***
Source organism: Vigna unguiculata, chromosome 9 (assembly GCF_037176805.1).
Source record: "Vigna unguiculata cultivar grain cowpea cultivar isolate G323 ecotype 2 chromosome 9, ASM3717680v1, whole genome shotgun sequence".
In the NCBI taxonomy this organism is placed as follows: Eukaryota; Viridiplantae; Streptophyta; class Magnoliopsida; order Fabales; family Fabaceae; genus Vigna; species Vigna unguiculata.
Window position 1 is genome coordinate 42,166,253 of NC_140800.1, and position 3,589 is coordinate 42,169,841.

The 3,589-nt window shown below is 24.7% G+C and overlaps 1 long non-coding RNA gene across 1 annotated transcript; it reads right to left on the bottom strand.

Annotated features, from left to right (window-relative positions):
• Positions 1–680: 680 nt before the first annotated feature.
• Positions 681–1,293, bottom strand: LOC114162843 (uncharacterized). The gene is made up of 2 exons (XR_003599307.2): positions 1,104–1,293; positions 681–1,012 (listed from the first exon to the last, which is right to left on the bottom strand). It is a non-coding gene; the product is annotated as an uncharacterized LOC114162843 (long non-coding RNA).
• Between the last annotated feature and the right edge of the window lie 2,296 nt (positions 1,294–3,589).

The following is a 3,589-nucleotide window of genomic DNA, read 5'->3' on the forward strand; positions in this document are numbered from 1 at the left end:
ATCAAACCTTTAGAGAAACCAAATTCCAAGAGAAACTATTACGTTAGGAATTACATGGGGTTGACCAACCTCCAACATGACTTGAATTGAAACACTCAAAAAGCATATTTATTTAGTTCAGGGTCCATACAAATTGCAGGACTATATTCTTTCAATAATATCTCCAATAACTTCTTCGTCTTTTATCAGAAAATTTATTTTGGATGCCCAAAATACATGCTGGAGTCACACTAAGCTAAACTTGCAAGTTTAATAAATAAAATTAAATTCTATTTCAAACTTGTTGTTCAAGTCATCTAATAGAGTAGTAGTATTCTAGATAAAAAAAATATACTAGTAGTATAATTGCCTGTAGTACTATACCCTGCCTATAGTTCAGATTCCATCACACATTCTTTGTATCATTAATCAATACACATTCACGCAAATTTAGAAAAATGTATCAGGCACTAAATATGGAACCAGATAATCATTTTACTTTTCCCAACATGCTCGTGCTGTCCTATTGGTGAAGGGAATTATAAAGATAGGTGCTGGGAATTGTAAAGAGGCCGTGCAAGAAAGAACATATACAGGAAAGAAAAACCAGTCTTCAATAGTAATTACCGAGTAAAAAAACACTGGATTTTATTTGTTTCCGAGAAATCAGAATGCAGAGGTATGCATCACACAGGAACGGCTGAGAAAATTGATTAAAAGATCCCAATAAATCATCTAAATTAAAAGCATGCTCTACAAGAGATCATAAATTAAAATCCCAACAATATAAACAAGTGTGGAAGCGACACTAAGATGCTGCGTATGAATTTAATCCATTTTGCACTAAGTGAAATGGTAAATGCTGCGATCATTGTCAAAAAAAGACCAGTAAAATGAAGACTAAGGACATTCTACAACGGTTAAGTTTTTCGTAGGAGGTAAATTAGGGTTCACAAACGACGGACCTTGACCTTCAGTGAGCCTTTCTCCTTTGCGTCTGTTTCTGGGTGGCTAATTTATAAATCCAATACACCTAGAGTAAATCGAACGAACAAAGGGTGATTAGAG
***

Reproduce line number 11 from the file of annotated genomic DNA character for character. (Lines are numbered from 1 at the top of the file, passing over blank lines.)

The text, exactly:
ATCAAACCTTTAGAGAAACCAAATTCCAAGAGAAACTATTACGTTAGGAATTACATGGGGTTGACCAACCTCCAACATGACTTGAATTGAAACACTCAAAAAGCATATTTATTTAGTTCAGGGTCCATACAAATTGCAGGACTATATTCTTTCAATAATATCTCCAATAACTTCTTCGTCTTTTATCAGAAAATTTATTTTGGATGCCCAAAATACATGCTGGAGTCACACTAAGCTAAACTTGCAAGTTTAATAAATAAAATTAAATTCTATTTCAAACTTGTTGTTCAAGTCATCTAATAGAGTAGTAGTATTCTAGATAAAAAAAATATACTAGTAGTATAATTGCCTGTAGTACTATACCCTGCCTATAGTTCAGATTCCATCACACATTCTTTGTATCATTAATCAATACACATTCACGCAAATTTAGAAAAATGTATCAGGCACTAAATATGGAACCAGATAATCATTTTACTTTTCCCAACATGCTCGTGCTGTCCTATTGGTGAAGGGAATTATAAAGATAGGTGCTGGGAATTGTAAAGAGGCCGTGCAAGAAAGAACATATACAGGAAAGAAAAACCAGTCTTCAATAGTAATTACCGAGTAAAAAAACACTGGATTTTATTTGTTTCCGAGAAATCAGAATGCAGAGGTATGCATCACACAGGAACGGCTGAGAAAATTGATTAAAAGATCCCAATAAATCATCTAAATTAAAAGCATGCTCTACAAGAGATCATAAATTAAAATCCCAACAATATAAACAAGTGTGGAAGCGACACTAAGATGCTGCGTATGAATTTAATCCATTTTGCACTAAGTGAAATGGTAAATGCTGCGATCATTGTCAAAAAAAGACCAGTAAAATGAAGACTAAGGACATTCTACAACGGTTAAGTTTTTCGTAGGAGGTAAATTAGGGTTCACAAACGACGGACCTTGACCTTCAGTGAGCCTTTCTCCTTTGCGTCTGTTTCTGGGTGGCTAATTTATAAATCCAATACACCTAGAGTAAATCGAACGAACAAAGGGTGATTAGAG